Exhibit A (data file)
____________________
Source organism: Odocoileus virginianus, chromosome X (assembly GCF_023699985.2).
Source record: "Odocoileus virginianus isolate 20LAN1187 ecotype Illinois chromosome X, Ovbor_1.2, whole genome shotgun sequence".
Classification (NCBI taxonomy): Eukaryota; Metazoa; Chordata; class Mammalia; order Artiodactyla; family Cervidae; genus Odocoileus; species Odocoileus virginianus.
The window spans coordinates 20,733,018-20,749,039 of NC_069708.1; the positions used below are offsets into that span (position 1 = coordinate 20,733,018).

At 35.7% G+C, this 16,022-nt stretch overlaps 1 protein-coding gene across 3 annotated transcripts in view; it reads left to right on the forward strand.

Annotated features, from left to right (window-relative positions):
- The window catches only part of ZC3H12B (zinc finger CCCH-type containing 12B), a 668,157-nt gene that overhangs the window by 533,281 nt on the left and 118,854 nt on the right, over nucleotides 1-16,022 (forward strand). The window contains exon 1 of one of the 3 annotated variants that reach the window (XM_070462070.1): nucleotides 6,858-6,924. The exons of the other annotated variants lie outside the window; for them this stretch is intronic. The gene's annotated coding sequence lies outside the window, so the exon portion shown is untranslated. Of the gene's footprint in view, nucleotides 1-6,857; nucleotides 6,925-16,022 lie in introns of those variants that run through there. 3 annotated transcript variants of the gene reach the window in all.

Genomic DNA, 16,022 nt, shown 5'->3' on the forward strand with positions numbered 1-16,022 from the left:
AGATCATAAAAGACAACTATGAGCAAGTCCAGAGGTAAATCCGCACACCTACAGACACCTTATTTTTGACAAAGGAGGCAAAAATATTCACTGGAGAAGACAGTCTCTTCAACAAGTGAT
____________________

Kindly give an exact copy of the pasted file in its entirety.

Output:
Source organism: Odocoileus virginianus, chromosome X (assembly GCF_023699985.2).
Source record: "Odocoileus virginianus isolate 20LAN1187 ecotype Illinois chromosome X, Ovbor_1.2, whole genome shotgun sequence".
Classification (NCBI taxonomy): Eukaryota; Metazoa; Chordata; class Mammalia; order Artiodactyla; family Cervidae; genus Odocoileus; species Odocoileus virginianus.
The window spans coordinates 20,733,018-20,749,039 of NC_069708.1; the positions used below are offsets into that span (position 1 = coordinate 20,733,018).

At 35.7% G+C, this 16,022-nt stretch overlaps 1 protein-coding gene across 3 annotated transcripts in view; it reads left to right on the forward strand.

Annotated features, from left to right (window-relative positions):
- The window catches only part of ZC3H12B (zinc finger CCCH-type containing 12B), a 668,157-nt gene that overhangs the window by 533,281 nt on the left and 118,854 nt on the right, over nucleotides 1-16,022 (forward strand). The window contains exon 1 of one of the 3 annotated variants that reach the window (XM_070462070.1): nucleotides 6,858-6,924. The exons of the other annotated variants lie outside the window; for them this stretch is intronic. The gene's annotated coding sequence lies outside the window, so the exon portion shown is untranslated. Of the gene's footprint in view, nucleotides 1-6,857; nucleotides 6,925-16,022 lie in introns of those variants that run through there. 3 annotated transcript variants of the gene reach the window in all.

Genomic DNA, 16,022 nt, shown 5'->3' on the forward strand with positions numbered 1-16,022 from the left:
AGATCATAAAAGACAACTATGAGCAAGTCCAGAGGTAAATCCGCACACCTACAGACACCTTATTTTTGACAAAGGAGGCAAAAATATTCACTGGAGAAGACAGTCTCTTCAACAAGTGAT